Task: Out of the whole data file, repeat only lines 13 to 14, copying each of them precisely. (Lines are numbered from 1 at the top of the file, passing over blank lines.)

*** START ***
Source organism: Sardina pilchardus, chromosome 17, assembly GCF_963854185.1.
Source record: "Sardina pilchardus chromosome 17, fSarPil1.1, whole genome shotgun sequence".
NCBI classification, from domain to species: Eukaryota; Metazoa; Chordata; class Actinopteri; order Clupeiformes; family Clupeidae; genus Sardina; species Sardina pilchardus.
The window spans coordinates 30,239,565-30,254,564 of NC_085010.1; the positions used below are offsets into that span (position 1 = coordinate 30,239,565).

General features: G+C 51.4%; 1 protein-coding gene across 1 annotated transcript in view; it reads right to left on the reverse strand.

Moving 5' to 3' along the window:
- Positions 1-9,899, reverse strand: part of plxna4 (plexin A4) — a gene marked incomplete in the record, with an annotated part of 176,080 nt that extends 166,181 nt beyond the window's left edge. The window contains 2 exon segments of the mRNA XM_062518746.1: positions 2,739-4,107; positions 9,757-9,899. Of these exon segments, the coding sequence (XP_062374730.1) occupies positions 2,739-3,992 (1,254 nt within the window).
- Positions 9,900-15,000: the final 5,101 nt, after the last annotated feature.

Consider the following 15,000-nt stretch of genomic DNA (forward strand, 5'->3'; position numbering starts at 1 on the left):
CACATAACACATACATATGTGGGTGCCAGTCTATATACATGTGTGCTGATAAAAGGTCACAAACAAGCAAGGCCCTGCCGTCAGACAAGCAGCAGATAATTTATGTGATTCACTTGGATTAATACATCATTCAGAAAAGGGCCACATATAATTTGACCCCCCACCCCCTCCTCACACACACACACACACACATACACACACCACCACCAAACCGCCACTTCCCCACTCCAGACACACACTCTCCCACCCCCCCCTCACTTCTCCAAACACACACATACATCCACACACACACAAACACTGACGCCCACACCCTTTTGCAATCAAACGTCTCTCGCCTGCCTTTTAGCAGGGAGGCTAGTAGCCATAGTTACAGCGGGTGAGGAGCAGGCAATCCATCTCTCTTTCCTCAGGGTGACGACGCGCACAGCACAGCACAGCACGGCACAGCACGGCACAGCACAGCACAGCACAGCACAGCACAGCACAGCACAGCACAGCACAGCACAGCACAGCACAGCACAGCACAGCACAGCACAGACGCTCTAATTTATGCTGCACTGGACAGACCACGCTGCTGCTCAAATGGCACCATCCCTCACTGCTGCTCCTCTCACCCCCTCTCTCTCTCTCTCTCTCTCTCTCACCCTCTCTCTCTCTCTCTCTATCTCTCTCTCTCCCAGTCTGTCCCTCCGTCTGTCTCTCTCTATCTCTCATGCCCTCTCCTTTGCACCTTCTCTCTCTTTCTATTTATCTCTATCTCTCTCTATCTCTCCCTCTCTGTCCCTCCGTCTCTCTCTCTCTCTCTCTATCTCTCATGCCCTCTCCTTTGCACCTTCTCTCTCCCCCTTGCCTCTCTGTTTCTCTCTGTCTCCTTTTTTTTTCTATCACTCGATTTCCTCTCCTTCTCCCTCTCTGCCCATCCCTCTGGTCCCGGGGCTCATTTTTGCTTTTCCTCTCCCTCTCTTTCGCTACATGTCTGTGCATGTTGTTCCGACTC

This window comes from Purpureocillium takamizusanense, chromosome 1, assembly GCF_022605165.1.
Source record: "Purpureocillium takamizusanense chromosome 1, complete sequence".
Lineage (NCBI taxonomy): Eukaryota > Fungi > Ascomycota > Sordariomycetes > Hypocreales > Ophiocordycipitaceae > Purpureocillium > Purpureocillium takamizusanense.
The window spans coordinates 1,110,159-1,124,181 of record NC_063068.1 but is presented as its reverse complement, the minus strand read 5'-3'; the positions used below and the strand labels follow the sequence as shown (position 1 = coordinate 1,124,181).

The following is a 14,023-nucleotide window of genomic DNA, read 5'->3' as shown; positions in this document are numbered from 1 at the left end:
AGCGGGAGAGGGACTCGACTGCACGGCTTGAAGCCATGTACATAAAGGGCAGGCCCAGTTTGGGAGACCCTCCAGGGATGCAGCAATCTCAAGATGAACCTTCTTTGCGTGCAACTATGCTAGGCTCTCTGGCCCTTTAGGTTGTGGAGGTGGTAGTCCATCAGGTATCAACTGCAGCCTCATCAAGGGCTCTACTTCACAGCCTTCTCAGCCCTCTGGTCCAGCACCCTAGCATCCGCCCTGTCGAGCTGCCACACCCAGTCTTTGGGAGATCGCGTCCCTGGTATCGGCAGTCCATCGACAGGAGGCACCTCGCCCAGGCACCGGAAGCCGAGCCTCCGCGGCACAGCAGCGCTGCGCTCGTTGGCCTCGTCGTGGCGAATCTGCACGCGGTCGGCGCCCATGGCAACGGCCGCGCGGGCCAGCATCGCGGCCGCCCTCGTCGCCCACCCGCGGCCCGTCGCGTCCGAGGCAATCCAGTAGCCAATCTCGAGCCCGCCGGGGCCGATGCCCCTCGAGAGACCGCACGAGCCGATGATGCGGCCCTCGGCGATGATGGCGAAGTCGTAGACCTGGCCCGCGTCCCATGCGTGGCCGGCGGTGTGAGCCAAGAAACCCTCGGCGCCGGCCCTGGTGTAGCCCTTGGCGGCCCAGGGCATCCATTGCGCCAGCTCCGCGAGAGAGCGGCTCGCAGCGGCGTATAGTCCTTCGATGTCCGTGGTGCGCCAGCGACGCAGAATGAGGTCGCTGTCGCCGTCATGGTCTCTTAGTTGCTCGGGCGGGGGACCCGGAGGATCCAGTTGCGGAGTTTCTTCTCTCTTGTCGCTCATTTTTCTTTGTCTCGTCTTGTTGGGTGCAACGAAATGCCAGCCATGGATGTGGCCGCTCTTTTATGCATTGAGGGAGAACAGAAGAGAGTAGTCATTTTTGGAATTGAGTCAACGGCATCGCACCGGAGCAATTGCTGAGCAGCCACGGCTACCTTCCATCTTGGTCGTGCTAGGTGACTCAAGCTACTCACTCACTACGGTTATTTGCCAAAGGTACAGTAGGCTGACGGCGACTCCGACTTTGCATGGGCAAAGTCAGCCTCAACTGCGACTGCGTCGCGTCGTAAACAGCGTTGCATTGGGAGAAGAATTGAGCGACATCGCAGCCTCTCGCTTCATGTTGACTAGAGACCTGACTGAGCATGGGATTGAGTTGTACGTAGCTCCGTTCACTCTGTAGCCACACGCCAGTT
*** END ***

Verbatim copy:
Lineage (NCBI taxonomy): Eukaryota > Fungi > Ascomycota > Sordariomycetes > Hypocreales > Ophiocordycipitaceae > Purpureocillium > Purpureocillium takamizusanense.
The window spans coordinates 1,110,159-1,124,181 of record NC_063068.1 but is presented as its reverse complement, the minus strand read 5'-3'; the positions used below and the strand labels follow the sequence as shown (position 1 = coordinate 1,124,181).